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Writing to understand: A personal tale of my journey to become an academic writer and overcome impostor syndrome

I really love writing. I absolutely do. But hasn’t always been like this.

Writing on campus

As a child, I actually did not like writing very much. Two factors influenced my enjoyment for the actual process. First, my Dad used to have a column in the local newspaper. Because his child was a book worm, he thought to himself, “why not develop Raul’s writing abilities?”. So he asked me to write columns about stuff I was curious about, and he would ask the newspaper editor to publish my op-eds.

Ironically, I ALWAYS felt impostor syndrome.

My older brother (Juan) had a natural talent for writing, specifically for novels, short stories, and fiction. I was jealous of the fact that he had filled notebook after notebook with his amazing short stories. He was, and remains, an excellent fiction writer.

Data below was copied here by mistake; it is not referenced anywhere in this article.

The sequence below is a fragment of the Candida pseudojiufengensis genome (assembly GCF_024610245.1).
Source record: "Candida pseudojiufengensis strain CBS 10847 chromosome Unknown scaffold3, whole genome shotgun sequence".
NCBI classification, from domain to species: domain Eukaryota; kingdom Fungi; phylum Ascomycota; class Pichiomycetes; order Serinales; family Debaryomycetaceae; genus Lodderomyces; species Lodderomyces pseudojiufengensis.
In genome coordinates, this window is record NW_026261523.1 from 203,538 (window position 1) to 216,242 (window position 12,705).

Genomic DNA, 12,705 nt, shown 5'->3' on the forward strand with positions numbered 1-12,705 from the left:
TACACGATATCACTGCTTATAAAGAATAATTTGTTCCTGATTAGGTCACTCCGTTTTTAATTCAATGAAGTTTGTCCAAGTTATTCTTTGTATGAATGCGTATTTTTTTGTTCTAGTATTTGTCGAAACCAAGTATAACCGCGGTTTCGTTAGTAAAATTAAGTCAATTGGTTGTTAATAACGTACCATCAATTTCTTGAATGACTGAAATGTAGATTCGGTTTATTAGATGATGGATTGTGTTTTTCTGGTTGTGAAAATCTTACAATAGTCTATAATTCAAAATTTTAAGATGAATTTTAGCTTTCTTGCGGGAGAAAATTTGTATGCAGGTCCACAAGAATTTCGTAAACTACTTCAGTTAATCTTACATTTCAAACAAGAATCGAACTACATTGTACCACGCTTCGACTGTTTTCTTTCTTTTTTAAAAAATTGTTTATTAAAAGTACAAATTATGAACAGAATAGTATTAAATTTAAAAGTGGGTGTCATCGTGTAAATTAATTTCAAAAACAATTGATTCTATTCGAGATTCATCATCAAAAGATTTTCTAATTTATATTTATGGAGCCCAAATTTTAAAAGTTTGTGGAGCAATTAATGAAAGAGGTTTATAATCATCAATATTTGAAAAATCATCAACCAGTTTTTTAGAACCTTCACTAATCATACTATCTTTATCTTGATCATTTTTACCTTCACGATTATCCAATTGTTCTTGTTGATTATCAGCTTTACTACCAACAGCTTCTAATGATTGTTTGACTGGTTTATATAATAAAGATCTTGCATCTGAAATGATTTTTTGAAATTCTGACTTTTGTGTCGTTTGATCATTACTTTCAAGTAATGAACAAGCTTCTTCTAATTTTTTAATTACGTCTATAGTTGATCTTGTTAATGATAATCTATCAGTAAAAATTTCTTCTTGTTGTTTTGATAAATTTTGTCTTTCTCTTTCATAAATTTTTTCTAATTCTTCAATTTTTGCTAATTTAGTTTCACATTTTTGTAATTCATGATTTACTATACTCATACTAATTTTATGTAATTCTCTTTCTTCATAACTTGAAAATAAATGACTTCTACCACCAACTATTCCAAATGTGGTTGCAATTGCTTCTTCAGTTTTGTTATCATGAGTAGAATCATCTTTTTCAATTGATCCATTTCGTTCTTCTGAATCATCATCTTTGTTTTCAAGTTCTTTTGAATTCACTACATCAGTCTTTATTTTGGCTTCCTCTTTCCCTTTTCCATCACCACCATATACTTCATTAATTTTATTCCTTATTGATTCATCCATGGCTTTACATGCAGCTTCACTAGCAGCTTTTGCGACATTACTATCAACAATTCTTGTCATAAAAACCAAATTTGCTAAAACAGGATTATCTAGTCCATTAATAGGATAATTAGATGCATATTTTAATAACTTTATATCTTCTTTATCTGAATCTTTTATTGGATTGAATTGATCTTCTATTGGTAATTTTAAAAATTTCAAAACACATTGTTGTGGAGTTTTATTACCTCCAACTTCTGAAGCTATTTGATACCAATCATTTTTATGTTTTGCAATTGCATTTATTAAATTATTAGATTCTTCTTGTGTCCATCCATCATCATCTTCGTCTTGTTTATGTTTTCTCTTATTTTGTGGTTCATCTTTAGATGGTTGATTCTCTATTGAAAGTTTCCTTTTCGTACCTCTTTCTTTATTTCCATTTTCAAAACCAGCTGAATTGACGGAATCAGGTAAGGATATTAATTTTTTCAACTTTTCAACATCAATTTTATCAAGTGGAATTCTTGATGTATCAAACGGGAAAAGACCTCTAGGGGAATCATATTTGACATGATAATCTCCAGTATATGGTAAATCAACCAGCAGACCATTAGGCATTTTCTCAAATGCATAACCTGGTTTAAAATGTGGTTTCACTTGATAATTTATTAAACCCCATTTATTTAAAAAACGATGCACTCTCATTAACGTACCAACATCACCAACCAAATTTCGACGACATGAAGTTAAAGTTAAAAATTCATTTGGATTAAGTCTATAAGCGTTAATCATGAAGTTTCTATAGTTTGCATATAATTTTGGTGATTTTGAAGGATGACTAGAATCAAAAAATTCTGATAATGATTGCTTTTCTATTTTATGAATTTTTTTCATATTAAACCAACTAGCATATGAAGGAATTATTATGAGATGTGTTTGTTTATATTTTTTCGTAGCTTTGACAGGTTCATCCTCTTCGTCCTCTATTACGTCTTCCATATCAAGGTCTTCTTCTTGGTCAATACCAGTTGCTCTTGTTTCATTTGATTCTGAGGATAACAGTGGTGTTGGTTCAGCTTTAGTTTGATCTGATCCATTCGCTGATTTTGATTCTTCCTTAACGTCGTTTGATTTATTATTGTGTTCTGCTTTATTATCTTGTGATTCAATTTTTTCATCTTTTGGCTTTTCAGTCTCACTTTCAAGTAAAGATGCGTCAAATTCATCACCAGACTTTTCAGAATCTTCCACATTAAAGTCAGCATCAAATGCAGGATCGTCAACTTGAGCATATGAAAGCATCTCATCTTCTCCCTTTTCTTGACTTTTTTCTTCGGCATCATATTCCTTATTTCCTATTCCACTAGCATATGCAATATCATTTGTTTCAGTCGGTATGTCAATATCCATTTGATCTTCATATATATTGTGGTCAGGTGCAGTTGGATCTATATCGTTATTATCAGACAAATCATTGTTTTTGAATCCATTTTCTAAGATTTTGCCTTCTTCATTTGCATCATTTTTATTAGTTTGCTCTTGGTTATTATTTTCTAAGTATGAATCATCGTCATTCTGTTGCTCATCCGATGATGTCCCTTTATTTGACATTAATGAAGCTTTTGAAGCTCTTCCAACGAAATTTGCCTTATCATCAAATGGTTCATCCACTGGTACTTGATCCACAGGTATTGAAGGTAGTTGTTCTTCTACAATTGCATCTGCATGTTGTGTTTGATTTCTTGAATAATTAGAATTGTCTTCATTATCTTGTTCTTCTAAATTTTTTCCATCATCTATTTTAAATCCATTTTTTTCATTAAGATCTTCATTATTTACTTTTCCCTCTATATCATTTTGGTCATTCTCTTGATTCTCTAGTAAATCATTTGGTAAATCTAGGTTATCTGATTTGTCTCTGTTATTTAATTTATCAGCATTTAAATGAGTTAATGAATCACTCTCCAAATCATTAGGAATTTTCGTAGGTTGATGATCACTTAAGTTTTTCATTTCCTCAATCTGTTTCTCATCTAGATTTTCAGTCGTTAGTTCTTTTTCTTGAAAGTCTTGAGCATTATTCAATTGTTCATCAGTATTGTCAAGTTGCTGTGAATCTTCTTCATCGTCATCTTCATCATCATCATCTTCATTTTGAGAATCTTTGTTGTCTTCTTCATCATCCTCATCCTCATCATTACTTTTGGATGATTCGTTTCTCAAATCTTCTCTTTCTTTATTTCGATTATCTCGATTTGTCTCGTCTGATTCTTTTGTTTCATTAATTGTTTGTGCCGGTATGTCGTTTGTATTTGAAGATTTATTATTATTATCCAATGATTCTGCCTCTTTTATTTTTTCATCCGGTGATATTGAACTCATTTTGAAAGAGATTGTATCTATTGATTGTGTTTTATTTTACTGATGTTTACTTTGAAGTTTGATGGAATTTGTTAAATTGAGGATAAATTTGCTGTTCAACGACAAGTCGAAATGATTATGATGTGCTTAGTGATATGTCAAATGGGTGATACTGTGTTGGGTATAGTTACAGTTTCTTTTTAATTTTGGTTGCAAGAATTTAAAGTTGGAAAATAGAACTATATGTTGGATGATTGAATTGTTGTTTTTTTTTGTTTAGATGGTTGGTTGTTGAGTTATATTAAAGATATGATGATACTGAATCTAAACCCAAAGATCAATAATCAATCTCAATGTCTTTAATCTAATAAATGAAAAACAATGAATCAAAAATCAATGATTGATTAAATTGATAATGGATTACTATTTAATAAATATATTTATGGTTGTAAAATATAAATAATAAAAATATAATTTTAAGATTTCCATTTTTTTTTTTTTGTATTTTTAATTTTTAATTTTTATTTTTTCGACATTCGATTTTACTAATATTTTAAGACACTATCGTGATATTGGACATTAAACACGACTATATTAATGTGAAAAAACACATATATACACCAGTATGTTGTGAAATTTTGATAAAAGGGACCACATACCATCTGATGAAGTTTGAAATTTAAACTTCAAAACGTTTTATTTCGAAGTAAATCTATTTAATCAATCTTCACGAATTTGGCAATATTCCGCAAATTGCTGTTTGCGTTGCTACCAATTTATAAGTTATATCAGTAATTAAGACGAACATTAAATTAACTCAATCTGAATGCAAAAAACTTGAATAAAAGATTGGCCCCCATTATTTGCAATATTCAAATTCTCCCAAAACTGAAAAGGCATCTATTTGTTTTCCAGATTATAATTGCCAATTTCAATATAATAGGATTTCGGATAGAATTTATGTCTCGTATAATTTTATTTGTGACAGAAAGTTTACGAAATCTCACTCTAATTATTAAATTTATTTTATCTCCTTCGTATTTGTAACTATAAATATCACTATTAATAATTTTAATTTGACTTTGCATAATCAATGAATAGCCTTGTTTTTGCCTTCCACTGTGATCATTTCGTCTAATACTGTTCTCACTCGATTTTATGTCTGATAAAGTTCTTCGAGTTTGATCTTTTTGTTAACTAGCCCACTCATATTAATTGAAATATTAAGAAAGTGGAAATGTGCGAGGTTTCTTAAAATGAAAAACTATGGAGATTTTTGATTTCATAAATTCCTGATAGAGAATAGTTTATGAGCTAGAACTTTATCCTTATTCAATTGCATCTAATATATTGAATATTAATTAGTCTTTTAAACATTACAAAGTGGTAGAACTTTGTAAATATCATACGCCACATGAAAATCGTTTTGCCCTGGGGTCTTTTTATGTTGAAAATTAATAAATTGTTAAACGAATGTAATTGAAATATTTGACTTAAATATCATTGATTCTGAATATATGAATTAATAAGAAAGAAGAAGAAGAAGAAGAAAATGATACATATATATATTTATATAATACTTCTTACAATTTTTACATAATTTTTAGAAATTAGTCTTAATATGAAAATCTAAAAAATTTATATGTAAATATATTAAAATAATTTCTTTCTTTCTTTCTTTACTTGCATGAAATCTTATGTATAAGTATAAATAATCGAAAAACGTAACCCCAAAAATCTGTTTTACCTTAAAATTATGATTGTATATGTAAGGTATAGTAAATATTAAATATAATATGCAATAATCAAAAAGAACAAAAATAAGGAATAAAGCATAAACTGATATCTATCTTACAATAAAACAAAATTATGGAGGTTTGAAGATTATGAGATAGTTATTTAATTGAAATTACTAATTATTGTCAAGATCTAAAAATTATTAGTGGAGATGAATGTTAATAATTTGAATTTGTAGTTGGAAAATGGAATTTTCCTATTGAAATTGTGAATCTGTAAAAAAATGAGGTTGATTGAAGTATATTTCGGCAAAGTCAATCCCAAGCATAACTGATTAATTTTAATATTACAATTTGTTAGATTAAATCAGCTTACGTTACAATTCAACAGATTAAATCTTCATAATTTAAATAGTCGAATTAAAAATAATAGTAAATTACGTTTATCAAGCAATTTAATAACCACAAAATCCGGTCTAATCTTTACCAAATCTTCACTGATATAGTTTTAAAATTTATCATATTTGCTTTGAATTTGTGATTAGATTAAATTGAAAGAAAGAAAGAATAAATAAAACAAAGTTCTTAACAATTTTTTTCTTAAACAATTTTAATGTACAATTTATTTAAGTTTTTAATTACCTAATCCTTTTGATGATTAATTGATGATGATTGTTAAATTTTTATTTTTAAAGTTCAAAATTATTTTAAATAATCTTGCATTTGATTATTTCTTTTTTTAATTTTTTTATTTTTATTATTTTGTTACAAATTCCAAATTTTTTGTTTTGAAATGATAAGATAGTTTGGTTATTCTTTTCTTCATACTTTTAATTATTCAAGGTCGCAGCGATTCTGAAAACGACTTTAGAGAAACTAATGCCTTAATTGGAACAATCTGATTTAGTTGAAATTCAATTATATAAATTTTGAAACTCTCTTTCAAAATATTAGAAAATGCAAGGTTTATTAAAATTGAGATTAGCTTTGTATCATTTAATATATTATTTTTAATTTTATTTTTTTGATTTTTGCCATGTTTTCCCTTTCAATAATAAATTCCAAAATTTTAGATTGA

At the time, at about the tender age of 10 years old, I felt like an impostor. As absurd as this may sound. I never saw myself as a writer despite having published many newspaper op-eds, whereas I felt that Juan was an accomplished one because he wrote fascinating, captivating, riveting stories.

Writing laptop at home

Until I realized I had a talent not for writing fiction and stories, but for reading, analyzing, and understanding. What I wrote was different from what my brother wrote. I was, and remain interested in writing TO UNDERSTAND and make sense of the world.

Library Cubicles at El Colegio de Mexico

To this day, that’s why I write. And now I actually enjoy the process of researching, analyzing data, synthesizing the literature and writing up what I find. I love writing, AND I love MY writing.

This “enjoying academia and writing” facet of mine is most prevalent when I’m writing about something I deeply care about. Obviously, I also feel…

That’s why you see me writing bits and pieces every day, and then three weeks in a row, WHAM BAM THANK YOU SIR and there you go, three journal articles out for review and a book chapter back to the editor.

Anyway, I think that the best piece of advice I can give my students and anybody who follows me on Twitter, or reads my blog, is to just relax. The big break, the “a-ha” moment, the “eureka” instant will come.

In the mean time, we need to keep the gears grinding. And under these circumstances, with great care, compassion and without stressing out. Work is and will always be there. Let’s just survive.

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